Dizziness and Balance

The body maintains balance with sensory information from three systems – vision, somatosensory/proprioception (muscles and joints), and vestibular (inner ear). Damage or impairment of any of those systems can lead to dizziness and imbalance.

Dizziness is a broad general term that can be used to describe vertigo (spinning sensation), lightheadedness, tilting, floating, or the feeling that you will faint. A person can have dizziness without significant balance issues, or balance issues without significant dizziness. Evaluation of dizziness often involves assessments from multiple specialties because dizziness can be caused by several different systems in the body.

Vestibular Disorders: An Overview

The vestibular system includes the parts of the inner ear and brain that process sensory information involved with controlling balance and eye movements. Vestibular disorders may results when these areas are damaged.

35% of adults aged 40 or older in the United States have experienced some form of vestibular dysfunction. Vestibular causes of dizziness/vertigo can be due to head injuries, aging, sudden or significant changes in pressure, viral or bacterial infections, or high-doses or long-term use of certain medications.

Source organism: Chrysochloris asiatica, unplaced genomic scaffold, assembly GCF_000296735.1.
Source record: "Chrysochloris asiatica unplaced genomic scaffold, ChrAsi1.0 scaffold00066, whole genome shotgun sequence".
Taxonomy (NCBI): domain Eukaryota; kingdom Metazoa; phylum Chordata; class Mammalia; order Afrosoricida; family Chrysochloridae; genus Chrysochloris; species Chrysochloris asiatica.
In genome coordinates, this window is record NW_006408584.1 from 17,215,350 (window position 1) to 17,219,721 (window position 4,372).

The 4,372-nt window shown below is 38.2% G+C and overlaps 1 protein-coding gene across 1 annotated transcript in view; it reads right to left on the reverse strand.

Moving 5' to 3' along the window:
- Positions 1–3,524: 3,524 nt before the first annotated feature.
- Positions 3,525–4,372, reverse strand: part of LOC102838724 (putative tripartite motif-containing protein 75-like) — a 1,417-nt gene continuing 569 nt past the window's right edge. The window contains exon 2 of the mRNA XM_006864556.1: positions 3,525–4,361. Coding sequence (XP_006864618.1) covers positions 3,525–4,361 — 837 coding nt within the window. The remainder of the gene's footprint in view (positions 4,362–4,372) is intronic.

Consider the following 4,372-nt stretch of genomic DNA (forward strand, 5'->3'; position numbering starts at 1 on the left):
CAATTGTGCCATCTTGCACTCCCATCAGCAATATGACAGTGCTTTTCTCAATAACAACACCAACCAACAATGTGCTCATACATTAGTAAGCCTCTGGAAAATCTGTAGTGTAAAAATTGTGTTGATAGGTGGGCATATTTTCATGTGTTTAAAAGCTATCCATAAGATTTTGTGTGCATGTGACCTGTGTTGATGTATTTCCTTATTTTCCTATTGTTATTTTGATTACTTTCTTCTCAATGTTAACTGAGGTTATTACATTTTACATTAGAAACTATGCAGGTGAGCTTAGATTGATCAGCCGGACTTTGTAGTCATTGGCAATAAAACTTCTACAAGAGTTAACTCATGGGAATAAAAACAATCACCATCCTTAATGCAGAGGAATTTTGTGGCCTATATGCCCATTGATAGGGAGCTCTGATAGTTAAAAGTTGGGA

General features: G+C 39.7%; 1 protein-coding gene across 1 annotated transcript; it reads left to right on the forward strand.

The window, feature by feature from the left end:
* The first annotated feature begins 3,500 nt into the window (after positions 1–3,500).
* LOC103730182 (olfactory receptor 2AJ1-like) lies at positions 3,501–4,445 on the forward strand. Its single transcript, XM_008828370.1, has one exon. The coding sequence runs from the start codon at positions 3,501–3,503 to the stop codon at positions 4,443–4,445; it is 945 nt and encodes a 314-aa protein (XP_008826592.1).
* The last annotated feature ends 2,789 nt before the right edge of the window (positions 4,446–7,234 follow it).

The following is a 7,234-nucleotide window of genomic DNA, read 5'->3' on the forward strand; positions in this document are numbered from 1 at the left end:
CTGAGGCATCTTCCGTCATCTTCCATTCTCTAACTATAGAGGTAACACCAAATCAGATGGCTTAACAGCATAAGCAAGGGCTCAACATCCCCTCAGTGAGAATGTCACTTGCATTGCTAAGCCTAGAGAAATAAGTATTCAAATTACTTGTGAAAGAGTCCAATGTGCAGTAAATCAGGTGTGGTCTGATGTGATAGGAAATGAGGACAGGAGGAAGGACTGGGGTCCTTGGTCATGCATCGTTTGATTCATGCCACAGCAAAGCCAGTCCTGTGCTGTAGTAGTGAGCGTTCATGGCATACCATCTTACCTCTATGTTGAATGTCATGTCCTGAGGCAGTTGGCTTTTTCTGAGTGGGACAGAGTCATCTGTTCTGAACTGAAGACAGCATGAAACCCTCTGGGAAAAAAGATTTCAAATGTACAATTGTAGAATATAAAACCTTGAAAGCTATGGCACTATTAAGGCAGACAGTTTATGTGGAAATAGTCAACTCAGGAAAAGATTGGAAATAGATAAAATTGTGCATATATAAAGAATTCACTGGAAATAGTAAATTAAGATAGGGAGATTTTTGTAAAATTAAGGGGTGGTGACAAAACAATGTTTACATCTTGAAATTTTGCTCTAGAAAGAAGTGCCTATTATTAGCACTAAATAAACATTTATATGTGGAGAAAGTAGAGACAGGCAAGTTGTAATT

Symptoms of inner ear issues can include unsteadiness, dizziness, blurred or bouncing vision, nausea, hearing changes/tinnitus, lack of coordination, or problems with memory and thinking. Those symptoms can range from mild to severe, lasting from a matter of seconds to being constant.

Testing for a vestibular disorder can include a physical exam, hearing test, CT or MRI scan, functional balance testing, and more. Treatment of dizziness may include vestibular rehabilitation therapy, vision therapy, medications, surgery, or diet/lifestyle changes.

Our dizziness management team includes otolaryngology, audiology, and physical therapy to evaluate symptoms of dizziness and appropriately recommend next steps.

For more information, please visit our website at PeoriaENT.com or call (309) 589-5900.